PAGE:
Rowing between two reefs: China, the United States and containment revenant

NAPSNet Policy Forum

Recommended Citation

"Rowing between two reefs: China, the United States and containment revenant", NAPSNet Policy Forum, August 09, 2012, http://nautilus.org/napsnet/napsnet-policy-forum/rowing-between-two-reefs-china-the-united-states-and-containment-revenant/

Nautilus Peace and Security Weekly Report Contributor’s blog entry for Austral Peace and Security.

Go to the Weekly Report for 9 August 2012.

This year’s Shangri-La Security Dialogue had all the hallmarks of a dialogue of the deaf. Indonesian president Susilo Bambang Yudhoyono’s keynote address put a strong case for regional cooperative security, only to be contradicted US Defense Secretary Leon Panetta. Recalling the “time when Southeast Asia was ripped apart by extra-regional powers”, Yudhoyono said “the US and China have an obligation not just to themselves, but to the rest of the region to develop peaceful cooperation.”

Panetta followed SBY and announced the US was back in the region, and back for good. Principles of “presence” and “force projection” would, he said, guide the US in the region. Outlining the administration’s Pacific pivot strategy, Panetta headlined the firming of bilateral alliances, expansion of existing base arrangements, new basing possibilities in Vietnam and the Philippines, and the shift of naval capacities to the Pacific.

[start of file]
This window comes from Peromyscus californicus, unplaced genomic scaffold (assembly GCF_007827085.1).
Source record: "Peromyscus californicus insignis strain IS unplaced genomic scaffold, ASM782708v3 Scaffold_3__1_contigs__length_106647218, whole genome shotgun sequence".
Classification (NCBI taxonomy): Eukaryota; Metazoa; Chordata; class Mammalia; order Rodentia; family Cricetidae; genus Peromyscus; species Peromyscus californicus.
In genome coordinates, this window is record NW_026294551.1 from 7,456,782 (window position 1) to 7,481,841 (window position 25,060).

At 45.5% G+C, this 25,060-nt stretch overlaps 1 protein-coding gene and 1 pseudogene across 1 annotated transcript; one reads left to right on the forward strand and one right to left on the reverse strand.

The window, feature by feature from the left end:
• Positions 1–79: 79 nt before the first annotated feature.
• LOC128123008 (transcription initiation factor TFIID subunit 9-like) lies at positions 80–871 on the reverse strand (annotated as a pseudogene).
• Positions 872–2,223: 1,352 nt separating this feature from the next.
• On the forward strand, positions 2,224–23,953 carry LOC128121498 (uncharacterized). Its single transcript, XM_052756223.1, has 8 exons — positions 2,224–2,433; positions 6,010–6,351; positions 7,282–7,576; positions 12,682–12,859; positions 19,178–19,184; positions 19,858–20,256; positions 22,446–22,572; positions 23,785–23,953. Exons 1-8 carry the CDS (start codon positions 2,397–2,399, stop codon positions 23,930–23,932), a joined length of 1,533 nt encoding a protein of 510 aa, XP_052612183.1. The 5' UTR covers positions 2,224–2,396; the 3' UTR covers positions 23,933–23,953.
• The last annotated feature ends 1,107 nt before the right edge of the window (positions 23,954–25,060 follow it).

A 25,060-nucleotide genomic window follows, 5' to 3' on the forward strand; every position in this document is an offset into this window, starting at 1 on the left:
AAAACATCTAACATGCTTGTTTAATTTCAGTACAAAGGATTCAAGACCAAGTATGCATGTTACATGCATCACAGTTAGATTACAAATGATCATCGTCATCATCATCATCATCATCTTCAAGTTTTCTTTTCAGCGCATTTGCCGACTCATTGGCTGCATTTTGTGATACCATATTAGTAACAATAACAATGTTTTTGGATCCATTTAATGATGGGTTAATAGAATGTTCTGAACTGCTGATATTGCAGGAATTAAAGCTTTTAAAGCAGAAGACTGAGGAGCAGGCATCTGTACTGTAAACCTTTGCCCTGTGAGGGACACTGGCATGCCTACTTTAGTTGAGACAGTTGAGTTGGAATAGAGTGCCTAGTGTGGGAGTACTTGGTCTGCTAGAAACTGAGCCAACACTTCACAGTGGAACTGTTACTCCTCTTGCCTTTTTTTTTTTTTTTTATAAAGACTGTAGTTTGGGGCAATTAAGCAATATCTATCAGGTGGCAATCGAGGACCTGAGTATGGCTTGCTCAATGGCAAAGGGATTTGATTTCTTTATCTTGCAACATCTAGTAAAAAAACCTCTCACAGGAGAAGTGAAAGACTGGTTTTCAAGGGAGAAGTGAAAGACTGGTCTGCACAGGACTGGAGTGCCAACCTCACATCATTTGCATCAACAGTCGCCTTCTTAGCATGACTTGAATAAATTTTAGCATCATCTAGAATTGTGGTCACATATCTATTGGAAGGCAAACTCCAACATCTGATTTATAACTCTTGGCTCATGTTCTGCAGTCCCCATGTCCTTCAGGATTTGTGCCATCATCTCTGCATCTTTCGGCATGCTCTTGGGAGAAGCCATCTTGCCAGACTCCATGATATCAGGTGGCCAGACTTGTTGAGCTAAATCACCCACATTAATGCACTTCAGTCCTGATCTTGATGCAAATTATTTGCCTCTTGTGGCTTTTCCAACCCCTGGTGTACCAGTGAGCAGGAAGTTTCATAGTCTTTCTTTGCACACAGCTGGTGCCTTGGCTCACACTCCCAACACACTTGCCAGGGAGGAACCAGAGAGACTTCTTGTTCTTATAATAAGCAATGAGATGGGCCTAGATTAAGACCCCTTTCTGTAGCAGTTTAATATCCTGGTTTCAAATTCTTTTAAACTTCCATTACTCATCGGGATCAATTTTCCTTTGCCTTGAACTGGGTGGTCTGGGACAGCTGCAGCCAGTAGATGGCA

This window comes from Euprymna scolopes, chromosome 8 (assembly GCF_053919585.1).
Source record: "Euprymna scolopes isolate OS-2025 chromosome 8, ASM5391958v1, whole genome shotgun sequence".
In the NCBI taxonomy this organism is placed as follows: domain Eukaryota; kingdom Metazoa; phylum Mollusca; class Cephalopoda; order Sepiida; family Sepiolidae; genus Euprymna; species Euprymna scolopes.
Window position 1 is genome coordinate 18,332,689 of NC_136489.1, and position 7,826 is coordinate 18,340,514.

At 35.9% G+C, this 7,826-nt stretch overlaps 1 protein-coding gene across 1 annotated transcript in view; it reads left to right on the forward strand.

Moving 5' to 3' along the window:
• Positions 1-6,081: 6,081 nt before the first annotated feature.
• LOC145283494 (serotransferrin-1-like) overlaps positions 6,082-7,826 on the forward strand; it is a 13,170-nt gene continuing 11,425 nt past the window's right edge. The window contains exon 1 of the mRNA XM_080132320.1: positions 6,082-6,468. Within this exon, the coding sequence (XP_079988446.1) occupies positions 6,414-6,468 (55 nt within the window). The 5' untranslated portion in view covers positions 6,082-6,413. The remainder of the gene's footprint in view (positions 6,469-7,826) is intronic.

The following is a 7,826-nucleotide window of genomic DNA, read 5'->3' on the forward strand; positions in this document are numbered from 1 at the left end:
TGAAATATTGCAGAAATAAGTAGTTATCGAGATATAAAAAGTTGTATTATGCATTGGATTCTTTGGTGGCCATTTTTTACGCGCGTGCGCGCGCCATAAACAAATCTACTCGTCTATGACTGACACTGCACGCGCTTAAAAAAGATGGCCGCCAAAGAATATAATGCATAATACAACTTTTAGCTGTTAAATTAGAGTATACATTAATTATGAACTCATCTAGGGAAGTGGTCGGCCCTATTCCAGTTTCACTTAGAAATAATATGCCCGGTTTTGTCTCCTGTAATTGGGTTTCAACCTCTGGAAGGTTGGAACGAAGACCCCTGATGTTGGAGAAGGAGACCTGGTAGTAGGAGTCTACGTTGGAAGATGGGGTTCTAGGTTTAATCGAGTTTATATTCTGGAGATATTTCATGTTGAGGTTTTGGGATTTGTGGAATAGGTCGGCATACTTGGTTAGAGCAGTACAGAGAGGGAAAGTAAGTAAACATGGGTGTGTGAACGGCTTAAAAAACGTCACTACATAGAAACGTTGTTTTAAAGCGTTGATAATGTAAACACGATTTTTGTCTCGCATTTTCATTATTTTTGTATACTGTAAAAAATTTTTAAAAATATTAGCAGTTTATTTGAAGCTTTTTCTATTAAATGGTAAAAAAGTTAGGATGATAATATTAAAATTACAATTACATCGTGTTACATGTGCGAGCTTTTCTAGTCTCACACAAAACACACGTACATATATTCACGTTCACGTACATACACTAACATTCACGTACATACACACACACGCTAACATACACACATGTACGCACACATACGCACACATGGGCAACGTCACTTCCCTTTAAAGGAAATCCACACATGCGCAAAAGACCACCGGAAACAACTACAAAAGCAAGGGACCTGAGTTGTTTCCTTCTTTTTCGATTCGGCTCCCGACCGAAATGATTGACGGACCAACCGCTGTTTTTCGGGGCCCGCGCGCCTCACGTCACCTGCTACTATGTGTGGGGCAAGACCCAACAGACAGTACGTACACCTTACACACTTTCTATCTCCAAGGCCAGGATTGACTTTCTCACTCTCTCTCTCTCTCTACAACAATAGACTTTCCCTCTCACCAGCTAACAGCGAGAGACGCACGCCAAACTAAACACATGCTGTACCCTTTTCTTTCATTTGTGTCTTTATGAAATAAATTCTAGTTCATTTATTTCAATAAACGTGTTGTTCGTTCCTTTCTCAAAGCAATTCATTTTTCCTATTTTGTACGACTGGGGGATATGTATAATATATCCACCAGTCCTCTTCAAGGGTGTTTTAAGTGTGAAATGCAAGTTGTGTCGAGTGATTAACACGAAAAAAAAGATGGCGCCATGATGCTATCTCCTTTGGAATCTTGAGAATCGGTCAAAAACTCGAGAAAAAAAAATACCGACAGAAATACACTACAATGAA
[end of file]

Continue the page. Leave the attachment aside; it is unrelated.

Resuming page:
Needless to say, Secretary Panetta assured all who would listen that the pivot strategy was not aimed at China. What is less clear is precisely what United States policy towards China actually is, or is trying to achieve. If Panetta was telling the locals that containment of China is the order of the day, the Chinese could be forgiven being a tad confused. Barely a month earlier Hillary Clinton had opened the annual China-US Strategic and Economic Dialogue by setting the fundamental issue on the table, saying the two countries are looking to writing “a new answer to the age-old question of what happens when an established power and a rising power meet.” The US and China both want, Clinton asserted, “to build “a resilient relationship that allows both of our nations to thrive without unhealthy competition, rivalry or conflict”.

The problem for the rest of us is the same as it is for China: which is the real policy of the United States? The answer, of course, is both: the US administration is not a single entity, and a policy mix of cooperation and conflict is not inherently either abnormal or fiercely destructive. Except that in this case, it is destructive and it is dangerous. Those hoary IR Realist nostrums about the consequences of not being able to discern the future intentions of other states come to bear here.

The dangers deriving from confusion about US real intentions are exacerbated by the strong elements of fantasy on the side of the American hawks on China. This is clear both in the application of the notion of containment – recycled from 1947; and in the accompanying pin-up strategy labelled AirSea Battle Concept, focussing on nullifying China’s growing capacity to deny the United States its historic freedom of action in China’s home waters.